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Monday, August 25, 2014

The Rover

I hate to dump on personal, independent flicks, I really do, but...

This review is also up at Channel 24.

What it's about

Set in Australia after a giant economic collapse, the Rover tells the story of a loner who embarks on a mission to reclaim the car that is stolen from him with the help of the brother of one of the thieves.

What we thought

The Rover is the eagerly awaited follow-up to David Michod's breakthrough film, Animal Kingdom, and being very much aimed at art house crowds, it has, not surprisingly, been on the receiving end of a number of very positive reviews. Personally though, I was bored senseless by it.

The film's admirers point to the film's use of the desolate Australian planes as the perfect representation of a desolate future, while at the same time applauding the film's bare-bones minimalism that places atmosphere and mood over plot and characterization. Then, of course, there's also the matter of the very strong performances of its two lead actors. Guy Pierce is in typically very fine form and Robert Pattinson takes yet another giant leap away from Twilight in what may well be his best role yet.

The problem though, is that these individual elements don't really add up to very much. Nothing here is particularly original as it invokes everything from Mad Max to the Road but it's nowhere near as good as any of its influences. Its lack of narrative thrust, lethargic pacing and general sense of ponderousness are never countered by a sense of humour, strong character work or interesting themes. It's a long, drawn out dirge that goes nowhere interesting, very, very slowly.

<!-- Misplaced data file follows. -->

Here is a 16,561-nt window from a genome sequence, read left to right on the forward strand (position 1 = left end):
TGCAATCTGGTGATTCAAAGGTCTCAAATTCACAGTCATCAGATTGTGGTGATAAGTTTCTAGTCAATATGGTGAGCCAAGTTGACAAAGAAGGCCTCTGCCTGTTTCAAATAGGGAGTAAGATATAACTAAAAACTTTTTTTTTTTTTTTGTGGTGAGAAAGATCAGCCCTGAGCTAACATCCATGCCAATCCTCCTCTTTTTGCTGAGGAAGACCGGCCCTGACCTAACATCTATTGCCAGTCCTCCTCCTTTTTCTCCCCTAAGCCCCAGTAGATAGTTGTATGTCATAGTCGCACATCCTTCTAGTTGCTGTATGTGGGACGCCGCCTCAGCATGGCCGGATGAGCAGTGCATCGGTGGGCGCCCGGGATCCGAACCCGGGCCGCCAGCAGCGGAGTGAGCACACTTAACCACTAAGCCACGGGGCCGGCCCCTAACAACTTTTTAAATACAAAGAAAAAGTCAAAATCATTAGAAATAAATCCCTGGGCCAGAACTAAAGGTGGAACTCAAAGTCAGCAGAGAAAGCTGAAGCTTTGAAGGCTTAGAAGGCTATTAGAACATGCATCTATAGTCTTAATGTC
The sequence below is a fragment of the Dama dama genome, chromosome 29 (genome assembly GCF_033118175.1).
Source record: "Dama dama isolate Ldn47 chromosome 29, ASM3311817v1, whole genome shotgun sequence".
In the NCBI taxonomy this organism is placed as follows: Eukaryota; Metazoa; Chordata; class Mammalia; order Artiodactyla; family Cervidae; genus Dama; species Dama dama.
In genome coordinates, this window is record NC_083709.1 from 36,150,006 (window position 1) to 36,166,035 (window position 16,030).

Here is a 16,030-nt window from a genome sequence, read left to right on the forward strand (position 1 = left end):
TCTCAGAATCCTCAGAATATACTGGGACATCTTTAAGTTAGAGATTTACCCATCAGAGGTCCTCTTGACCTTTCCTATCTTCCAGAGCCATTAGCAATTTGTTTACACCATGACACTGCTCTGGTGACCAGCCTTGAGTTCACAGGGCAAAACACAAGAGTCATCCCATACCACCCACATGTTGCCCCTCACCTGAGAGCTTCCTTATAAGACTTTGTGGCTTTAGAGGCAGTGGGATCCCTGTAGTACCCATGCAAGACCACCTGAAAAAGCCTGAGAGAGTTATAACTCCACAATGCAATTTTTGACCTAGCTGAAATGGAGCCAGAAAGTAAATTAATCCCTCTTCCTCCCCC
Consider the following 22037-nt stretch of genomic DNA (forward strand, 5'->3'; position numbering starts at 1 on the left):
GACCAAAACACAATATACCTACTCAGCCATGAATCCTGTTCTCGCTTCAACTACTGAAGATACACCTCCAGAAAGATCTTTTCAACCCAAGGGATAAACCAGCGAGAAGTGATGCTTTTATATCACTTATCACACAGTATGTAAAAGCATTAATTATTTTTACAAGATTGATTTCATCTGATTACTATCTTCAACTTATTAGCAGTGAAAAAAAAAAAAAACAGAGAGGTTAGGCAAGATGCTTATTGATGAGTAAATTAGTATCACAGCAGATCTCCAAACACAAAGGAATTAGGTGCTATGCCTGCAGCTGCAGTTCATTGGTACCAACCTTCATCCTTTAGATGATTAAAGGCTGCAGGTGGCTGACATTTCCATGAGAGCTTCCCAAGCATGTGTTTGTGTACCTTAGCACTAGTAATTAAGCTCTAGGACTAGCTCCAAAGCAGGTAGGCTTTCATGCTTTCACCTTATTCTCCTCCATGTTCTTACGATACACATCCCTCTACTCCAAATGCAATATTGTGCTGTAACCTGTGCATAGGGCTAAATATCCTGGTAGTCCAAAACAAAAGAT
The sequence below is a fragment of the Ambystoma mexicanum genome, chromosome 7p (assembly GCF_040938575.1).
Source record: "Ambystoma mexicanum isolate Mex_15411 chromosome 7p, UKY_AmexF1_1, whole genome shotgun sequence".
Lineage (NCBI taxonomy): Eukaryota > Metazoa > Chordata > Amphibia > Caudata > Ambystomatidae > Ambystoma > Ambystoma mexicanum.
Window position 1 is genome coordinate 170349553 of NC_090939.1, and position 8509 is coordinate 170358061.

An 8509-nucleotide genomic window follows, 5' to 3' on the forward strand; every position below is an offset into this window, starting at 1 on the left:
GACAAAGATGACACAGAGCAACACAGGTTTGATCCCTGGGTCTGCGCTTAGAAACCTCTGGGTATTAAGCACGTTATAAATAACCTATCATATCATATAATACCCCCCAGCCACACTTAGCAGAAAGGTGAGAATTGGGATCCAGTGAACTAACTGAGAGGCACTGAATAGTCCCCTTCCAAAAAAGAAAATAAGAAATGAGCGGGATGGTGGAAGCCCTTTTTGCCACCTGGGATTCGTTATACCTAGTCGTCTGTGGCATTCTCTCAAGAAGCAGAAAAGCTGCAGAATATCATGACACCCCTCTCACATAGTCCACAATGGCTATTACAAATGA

It's the sort of film where you can easily admire the intents of the filmmaker and even be wowed by some of the very effective cinematography but with nothing to really chew on – be it emotionally or intellectually – it can't help but be dead on arrival.

Some have called it visceral, even shocking, but for all of its sudden outbursts of violence, the film failed utterly to raise the pulse for even a moment, while its bleak nihilism feels more tired and tiring than brave or engaging.

I hate to write off an apparently well-intentioned, personal film with one of my shortest reviews to date but The Rover is too dull to even get worked up about and too simple-minded in its nihilism to ever evoke much discussion.

Check it out if you're looking for plenty of beautifully bleak shots of Australian desert, a couple of strong performances and not much else

Sorry Mr Michod. Better luck next time.

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